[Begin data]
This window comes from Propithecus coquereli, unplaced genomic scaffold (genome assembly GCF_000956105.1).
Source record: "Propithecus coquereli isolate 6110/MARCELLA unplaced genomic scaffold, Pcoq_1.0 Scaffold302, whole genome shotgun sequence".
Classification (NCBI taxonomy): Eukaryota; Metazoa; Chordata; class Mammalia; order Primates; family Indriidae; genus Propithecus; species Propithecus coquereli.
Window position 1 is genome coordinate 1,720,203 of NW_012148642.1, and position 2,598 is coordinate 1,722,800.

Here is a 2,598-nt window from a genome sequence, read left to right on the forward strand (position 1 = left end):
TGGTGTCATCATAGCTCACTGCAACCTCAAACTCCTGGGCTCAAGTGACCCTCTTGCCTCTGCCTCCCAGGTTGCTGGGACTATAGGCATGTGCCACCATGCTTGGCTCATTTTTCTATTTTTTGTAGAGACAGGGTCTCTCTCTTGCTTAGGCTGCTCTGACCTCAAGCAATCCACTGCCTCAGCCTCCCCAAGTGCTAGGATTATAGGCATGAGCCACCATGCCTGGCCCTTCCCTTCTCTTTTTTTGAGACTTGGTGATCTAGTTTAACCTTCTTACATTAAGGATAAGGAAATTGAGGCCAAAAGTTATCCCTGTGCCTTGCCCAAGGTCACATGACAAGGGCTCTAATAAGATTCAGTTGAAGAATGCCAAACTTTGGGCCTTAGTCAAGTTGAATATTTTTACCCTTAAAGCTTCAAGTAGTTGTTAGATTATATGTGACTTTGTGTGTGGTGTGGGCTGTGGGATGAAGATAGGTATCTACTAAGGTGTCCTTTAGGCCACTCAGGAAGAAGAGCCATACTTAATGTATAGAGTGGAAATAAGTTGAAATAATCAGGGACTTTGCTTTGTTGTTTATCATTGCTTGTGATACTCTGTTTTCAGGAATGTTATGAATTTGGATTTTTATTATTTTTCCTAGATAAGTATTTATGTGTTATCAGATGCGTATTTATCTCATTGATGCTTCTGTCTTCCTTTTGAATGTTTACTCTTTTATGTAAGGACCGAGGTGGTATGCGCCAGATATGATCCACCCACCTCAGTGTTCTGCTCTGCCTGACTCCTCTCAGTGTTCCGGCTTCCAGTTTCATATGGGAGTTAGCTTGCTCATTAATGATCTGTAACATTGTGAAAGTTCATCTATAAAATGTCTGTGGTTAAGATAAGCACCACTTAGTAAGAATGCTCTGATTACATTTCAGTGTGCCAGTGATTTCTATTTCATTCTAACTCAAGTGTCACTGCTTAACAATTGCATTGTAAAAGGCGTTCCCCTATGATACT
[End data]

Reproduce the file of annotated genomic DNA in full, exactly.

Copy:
This window comes from Propithecus coquereli, unplaced genomic scaffold (genome assembly GCF_000956105.1).
Source record: "Propithecus coquereli isolate 6110/MARCELLA unplaced genomic scaffold, Pcoq_1.0 Scaffold302, whole genome shotgun sequence".
Classification (NCBI taxonomy): Eukaryota; Metazoa; Chordata; class Mammalia; order Primates; family Indriidae; genus Propithecus; species Propithecus coquereli.
Window position 1 is genome coordinate 1,720,203 of NW_012148642.1, and position 2,598 is coordinate 1,722,800.

Here is a 2,598-nt window from a genome sequence, read left to right on the forward strand (position 1 = left end):
TGGTGTCATCATAGCTCACTGCAACCTCAAACTCCTGGGCTCAAGTGACCCTCTTGCCTCTGCCTCCCAGGTTGCTGGGACTATAGGCATGTGCCACCATGCTTGGCTCATTTTTCTATTTTTTGTAGAGACAGGGTCTCTCTCTTGCTTAGGCTGCTCTGACCTCAAGCAATCCACTGCCTCAGCCTCCCCAAGTGCTAGGATTATAGGCATGAGCCACCATGCCTGGCCCTTCCCTTCTCTTTTTTTGAGACTTGGTGATCTAGTTTAACCTTCTTACATTAAGGATAAGGAAATTGAGGCCAAAAGTTATCCCTGTGCCTTGCCCAAGGTCACATGACAAGGGCTCTAATAAGATTCAGTTGAAGAATGCCAAACTTTGGGCCTTAGTCAAGTTGAATATTTTTACCCTTAAAGCTTCAAGTAGTTGTTAGATTATATGTGACTTTGTGTGTGGTGTGGGCTGTGGGATGAAGATAGGTATCTACTAAGGTGTCCTTTAGGCCACTCAGGAAGAAGAGCCATACTTAATGTATAGAGTGGAAATAAGTTGAAATAATCAGGGACTTTGCTTTGTTGTTTATCATTGCTTGTGATACTCTGTTTTCAGGAATGTTATGAATTTGGATTTTTATTATTTTTCCTAGATAAGTATTTATGTGTTATCAGATGCGTATTTATCTCATTGATGCTTCTGTCTTCCTTTTGAATGTTTACTCTTTTATGTAAGGACCGAGGTGGTATGCGCCAGATATGATCCACCCACCTCAGTGTTCTGCTCTGCCTGACTCCTCTCAGTGTTCCGGCTTCCAGTTTCATATGGGAGTTAGCTTGCTCATTAATGATCTGTAACATTGTGAAAGTTCATCTATAAAATGTCTGTGGTTAAGATAAGCACCACTTAGTAAGAATGCTCTGATTACATTTCAGTGTGCCAGTGATTTCTATTTCATTCTAACTCAAGTGTCACTGCTTAACAATTGCATTGTAAAAGGCGTTCCCCTATGATACT